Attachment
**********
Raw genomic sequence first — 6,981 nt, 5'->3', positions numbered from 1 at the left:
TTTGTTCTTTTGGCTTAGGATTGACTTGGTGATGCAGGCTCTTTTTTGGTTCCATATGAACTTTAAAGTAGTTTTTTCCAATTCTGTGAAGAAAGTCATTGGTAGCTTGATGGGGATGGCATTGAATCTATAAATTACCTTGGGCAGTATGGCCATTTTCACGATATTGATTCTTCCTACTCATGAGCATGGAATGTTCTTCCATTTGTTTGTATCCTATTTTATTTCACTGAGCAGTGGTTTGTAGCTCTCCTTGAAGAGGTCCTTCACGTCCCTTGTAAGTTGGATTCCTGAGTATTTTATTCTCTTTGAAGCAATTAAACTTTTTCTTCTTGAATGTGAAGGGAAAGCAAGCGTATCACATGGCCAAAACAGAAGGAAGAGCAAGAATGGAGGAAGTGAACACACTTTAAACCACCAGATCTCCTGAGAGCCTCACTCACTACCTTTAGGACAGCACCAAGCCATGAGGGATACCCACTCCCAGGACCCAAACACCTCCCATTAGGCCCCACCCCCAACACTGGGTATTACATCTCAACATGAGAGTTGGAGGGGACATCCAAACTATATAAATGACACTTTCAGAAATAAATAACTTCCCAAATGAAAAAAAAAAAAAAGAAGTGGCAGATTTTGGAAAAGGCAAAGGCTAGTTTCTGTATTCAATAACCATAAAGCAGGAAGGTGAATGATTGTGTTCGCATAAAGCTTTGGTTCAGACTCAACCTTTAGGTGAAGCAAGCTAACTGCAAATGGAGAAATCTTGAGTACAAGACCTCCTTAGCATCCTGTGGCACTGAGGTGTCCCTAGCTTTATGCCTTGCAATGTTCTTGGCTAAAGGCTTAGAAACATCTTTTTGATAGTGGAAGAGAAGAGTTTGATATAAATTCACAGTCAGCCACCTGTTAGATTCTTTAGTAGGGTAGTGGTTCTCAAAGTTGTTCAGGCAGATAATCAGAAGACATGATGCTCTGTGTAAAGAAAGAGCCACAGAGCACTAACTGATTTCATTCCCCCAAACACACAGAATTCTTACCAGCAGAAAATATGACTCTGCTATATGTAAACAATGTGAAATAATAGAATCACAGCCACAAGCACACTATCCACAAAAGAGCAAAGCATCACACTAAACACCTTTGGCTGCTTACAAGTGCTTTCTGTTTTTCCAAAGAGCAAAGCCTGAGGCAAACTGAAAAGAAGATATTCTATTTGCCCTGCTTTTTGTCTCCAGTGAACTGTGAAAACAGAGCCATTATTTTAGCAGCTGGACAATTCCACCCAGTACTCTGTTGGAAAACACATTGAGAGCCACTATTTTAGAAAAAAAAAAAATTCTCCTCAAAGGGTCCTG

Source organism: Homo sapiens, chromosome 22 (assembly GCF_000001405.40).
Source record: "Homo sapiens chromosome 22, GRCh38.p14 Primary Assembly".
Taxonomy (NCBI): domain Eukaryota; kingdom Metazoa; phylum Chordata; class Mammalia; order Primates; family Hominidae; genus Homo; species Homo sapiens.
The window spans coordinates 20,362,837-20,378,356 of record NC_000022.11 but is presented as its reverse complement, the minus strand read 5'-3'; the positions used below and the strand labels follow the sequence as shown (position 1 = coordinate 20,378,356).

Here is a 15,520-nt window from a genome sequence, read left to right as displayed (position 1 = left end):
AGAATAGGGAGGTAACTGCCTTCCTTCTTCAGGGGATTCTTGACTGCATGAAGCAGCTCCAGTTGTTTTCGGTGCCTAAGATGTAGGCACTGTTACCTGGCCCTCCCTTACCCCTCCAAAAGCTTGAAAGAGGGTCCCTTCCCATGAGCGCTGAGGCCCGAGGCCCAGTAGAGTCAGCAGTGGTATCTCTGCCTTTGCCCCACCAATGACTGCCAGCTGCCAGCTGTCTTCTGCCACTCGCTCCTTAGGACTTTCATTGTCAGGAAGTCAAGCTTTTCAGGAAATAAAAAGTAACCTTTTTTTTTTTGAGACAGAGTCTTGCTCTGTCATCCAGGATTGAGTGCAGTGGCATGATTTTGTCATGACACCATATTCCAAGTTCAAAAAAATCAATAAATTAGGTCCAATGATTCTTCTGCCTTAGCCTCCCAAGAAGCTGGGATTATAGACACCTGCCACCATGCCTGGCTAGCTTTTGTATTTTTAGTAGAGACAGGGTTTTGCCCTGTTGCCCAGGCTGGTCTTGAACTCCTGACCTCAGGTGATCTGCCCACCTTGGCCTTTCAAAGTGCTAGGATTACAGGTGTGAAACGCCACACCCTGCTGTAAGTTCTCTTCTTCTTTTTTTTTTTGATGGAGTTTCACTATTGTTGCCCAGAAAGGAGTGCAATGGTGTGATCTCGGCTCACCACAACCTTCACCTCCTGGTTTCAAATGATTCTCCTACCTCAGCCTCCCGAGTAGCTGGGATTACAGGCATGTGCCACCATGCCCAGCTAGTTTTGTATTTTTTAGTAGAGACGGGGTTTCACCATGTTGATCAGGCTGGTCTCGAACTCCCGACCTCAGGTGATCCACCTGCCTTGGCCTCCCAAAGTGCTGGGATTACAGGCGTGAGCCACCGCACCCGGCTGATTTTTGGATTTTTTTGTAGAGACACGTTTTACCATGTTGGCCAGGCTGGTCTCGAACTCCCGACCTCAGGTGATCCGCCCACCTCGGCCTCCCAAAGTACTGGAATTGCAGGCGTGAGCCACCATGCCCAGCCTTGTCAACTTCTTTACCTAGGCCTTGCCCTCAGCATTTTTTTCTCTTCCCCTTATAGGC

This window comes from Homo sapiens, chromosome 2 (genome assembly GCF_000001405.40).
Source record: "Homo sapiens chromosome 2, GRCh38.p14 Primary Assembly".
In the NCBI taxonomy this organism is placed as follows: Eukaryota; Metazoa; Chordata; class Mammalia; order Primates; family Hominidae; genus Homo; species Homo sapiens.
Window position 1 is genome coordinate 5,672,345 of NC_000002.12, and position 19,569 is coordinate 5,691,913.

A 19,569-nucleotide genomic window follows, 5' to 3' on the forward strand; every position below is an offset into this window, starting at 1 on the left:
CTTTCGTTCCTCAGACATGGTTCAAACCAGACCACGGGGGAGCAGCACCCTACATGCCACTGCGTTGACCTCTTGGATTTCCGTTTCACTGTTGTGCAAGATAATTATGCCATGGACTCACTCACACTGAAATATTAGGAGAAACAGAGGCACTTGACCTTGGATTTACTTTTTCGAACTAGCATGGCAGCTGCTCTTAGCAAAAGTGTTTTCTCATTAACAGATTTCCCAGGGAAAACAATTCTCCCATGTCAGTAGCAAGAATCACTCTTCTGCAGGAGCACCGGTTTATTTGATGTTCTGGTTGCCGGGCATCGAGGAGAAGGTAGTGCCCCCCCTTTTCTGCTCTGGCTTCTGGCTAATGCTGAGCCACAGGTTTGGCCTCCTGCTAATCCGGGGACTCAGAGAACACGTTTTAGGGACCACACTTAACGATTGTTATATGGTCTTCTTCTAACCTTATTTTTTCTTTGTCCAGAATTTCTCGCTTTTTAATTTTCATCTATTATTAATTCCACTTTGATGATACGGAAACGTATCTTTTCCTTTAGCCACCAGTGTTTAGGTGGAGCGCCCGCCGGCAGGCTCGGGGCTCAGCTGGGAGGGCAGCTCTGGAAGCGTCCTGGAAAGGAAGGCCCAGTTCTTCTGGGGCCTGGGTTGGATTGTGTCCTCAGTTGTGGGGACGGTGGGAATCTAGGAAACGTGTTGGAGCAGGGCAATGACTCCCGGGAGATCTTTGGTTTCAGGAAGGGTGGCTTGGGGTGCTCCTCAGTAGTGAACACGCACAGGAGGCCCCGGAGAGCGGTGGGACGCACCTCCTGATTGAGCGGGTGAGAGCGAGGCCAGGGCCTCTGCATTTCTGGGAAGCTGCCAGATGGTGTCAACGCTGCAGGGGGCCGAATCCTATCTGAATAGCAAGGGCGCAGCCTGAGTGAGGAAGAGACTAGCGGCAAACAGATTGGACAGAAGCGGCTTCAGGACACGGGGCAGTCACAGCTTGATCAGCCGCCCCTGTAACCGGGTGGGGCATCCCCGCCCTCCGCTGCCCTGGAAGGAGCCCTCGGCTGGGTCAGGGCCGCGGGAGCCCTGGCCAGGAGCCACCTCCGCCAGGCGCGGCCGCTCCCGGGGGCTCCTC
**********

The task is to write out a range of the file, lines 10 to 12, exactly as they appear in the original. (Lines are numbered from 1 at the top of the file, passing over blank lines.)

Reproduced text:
Source record: "Homo sapiens chromosome 2, GRCh38.p14 Primary Assembly".
In the NCBI taxonomy this organism is placed as follows: Eukaryota; Metazoa; Chordata; class Mammalia; order Primates; family Hominidae; genus Homo; species Homo sapiens.
Window position 1 is genome coordinate 5,672,345 of NC_000002.12, and position 19,569 is coordinate 5,691,913.